Mucho Guide to Game
Are you game?
Have you got game? No, no, not that kind of game. The kind of game you put on your plate. The sometimes controversial meat of animals that aren’t farmed for human consumption. Often hailed as a healthier, cheaper alternative to eating ‘typical’ meat, it’s time to sort out the nitty gritty of game.
My first question is this — who decided that eating chickens, cows, lambs, and pigs etc was considered the norm, with children across the country being brought up on these meats, but squirrels, pheasants, geese, deer, goats and the likes are considered strange, only to be approached by the bold? When doing research for this article, I came across an image of a skinned squirrel. Why did that photograph instil in me a nausea that I wouldn’t feel so strongly when coming across a similiar image of a cow?
To clarify and defend my repulsion, it’s not as though squirrel is a particularly popular form of game. In fact, it can be argued that it is one of the rarest. More common forms of game include pheasant, partridge, venison (aka deer), or rabbit.
So what’s the go then? Kind of like fruit, there are certain times during the year when fresh game is not available. This time is called the closed season. Certain species of game in certain locations cannot be hunted during this time to allow the numbers to be kept up. On the contrary, because there are so many different species of deer, fresh venison can be found pretty much year round.
Less of a hunter & gatherer, and more just a gatherer? Don’t fret — game is more readily available than ever before, and no matter where you live, there should always be one game option within reasonable access. Supermarkets like Waitrose, Tesco, Sainsbury’s & even Ocado all stock a variety of wild game in the on season.
If the game you’re after isn’t around by the end of September (well & truly into game season), be pro-active and ask your local store to stock it, and see what they say. No dice? You’ll find that quite often high street butchers often sell game from local estates.
There is no research (that I could find, anyway!) specifically looking at the health risks or benefits of game. However, when looking at their nutrition profile, it’s clear that game meat is a good source of lean protein that can be consumed in moderation as part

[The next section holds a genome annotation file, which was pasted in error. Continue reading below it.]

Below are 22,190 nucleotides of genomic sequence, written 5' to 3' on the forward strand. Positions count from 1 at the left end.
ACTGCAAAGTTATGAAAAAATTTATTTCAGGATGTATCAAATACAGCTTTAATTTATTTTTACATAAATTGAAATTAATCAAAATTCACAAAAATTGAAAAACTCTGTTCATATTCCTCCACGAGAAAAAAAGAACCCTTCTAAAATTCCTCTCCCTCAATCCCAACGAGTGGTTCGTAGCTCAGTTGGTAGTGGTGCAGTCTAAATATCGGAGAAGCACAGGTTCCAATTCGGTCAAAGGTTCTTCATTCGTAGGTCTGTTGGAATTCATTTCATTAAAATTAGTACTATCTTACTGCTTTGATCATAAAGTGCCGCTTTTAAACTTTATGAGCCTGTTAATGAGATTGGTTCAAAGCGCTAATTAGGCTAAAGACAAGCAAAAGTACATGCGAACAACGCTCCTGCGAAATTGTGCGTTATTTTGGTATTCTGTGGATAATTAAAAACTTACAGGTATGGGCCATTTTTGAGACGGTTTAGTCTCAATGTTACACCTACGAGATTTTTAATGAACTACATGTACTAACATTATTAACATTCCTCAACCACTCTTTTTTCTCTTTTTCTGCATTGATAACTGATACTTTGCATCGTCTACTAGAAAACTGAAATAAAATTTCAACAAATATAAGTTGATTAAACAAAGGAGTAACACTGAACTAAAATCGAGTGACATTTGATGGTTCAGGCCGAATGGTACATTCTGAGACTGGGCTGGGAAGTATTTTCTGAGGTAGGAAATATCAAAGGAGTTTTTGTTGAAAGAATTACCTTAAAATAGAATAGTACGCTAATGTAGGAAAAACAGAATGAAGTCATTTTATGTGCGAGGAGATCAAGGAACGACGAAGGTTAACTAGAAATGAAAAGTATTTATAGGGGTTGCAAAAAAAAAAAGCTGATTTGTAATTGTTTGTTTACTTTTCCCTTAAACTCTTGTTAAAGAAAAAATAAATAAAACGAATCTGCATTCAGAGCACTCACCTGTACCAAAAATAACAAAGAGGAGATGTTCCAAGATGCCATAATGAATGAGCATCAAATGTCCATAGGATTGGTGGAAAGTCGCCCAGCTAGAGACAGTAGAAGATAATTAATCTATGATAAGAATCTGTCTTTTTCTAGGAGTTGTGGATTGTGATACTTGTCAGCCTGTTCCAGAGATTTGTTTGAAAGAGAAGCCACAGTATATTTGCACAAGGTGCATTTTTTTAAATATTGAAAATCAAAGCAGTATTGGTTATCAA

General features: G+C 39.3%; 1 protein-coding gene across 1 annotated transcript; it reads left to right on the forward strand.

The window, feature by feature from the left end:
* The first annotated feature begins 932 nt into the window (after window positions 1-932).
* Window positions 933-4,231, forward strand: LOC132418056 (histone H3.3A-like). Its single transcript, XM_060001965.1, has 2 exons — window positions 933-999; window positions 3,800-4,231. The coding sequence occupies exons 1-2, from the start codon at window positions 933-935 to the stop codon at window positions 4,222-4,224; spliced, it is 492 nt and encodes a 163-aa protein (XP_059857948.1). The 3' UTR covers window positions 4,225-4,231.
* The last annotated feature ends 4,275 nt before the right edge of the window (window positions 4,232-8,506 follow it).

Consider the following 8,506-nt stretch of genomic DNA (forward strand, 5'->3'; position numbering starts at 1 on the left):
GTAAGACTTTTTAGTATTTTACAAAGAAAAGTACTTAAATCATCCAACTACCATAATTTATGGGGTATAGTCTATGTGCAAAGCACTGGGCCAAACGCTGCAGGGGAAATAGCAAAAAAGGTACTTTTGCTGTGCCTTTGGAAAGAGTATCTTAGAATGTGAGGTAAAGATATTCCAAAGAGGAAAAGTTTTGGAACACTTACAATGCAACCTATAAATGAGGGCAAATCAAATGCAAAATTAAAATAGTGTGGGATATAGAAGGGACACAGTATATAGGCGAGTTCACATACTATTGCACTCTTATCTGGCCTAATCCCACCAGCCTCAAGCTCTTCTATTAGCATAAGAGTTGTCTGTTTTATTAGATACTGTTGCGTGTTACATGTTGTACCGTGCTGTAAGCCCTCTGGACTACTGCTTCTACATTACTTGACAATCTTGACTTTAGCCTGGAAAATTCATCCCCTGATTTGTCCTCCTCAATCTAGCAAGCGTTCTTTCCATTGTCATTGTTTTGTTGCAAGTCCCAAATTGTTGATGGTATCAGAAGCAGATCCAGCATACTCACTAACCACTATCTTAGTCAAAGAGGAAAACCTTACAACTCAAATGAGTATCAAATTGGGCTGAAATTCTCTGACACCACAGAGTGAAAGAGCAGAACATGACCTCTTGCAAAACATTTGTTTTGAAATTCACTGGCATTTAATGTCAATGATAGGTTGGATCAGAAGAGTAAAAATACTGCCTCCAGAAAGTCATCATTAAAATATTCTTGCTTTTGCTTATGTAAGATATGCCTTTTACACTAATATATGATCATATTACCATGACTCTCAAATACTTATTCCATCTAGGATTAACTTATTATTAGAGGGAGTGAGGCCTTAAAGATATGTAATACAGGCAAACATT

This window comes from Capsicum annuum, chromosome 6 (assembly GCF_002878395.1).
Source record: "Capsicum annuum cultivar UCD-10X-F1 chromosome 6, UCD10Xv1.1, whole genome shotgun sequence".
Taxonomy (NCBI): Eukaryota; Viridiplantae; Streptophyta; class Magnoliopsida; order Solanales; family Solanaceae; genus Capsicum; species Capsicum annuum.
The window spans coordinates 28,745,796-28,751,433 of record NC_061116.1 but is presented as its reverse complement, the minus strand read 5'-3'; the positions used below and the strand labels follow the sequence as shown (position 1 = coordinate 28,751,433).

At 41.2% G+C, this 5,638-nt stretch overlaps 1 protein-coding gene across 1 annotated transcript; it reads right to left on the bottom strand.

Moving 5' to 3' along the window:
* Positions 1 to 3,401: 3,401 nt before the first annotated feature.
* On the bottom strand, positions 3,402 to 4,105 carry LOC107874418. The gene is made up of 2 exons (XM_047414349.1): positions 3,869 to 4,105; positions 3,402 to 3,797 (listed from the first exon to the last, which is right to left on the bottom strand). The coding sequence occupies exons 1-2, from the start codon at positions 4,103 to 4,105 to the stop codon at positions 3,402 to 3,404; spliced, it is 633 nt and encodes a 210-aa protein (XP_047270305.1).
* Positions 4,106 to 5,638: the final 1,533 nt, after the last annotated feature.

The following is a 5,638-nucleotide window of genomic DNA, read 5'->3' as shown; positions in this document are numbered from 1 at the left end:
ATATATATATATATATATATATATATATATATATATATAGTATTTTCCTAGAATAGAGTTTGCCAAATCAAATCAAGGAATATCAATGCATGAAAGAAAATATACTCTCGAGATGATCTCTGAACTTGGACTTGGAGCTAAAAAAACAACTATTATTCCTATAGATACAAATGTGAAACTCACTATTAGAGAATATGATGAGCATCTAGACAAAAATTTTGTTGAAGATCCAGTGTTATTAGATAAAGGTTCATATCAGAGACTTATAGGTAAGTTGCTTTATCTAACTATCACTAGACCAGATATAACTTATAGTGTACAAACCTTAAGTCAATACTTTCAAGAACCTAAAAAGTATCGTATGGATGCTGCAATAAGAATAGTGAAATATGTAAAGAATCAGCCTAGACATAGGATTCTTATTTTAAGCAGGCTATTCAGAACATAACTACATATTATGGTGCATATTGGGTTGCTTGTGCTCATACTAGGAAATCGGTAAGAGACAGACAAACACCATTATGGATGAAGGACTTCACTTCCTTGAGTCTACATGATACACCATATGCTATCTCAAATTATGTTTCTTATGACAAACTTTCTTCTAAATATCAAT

While no research that I could find looked specifically at game meat in terms of health risks or benefits, based on their nutrition profile, they can be considered a good source of lean protein that can be consumed in moderation as part of a healthy diet along with skinless poultry, fish and trimmed lean meats.
Put bluntly — there is no information on whether there is an increased risk of heart disease as there is with processed red meats, but there is evidence that it doesn’t have the health-promoting benefits associated with fish. So, do with that information what you will.
One thing that is of note is that there is research by the Food Standards Agency showing increased lead levels in people that consume game meat on a very regular basis. This is because — yep, you guessed it — the bullets used when killing the animal. So, it’s recommended that pregnant woman and children avoid consumption of any game meat that is harvested with lead bullets, but generally, it’s totally fine for consumption. When we are talking about people who consume it on a regular basis, we’re talking more than twice weekly, so don’t stress if it’s a rare thing for you. To be honest, most lead shot is removed during prep of the meat, but tiny fragments that cannot be seen by the naked eye can sometimes become embedded in the meat.
I guess at the end of the day, game meat is pretty straight forward. It’s for some people, but definitely isn’t for others. Some eat it for necessity, some eat it for health reasons. But here are 3 main reasons to eat game for the newbie.
1 — It’s wild, natural & free-range. This means that your butcher should be able to tell you it’s exact provenance, so don’t be scared to inquire! Also, because it’s hunted and not raised on a farm, it’s closer to the types of meat that would have been available in the Palaeolithic. It also means that there are no concerns about hormones or antibiotics accumulating in the fat! How good is eating food where you know exactly where it came from and exactly the quality of life the animal had?! Spoiler alert… it’s pretty good.
2 — It’s good for you. For example, venison is super high in protein, low in saturated fatty acids, and contains higher iron levels than any other red meat does. Pheasant contains a high level of iron, protein, & vitamin B.
3 — It’s better for the planet. Depending on what you buy and where you get it, you can still find game meat even if you don’t know anyone who hunts, and have no interest in it yourself. It’s not mass manufactured meat — it comes from a place where meat eating first began.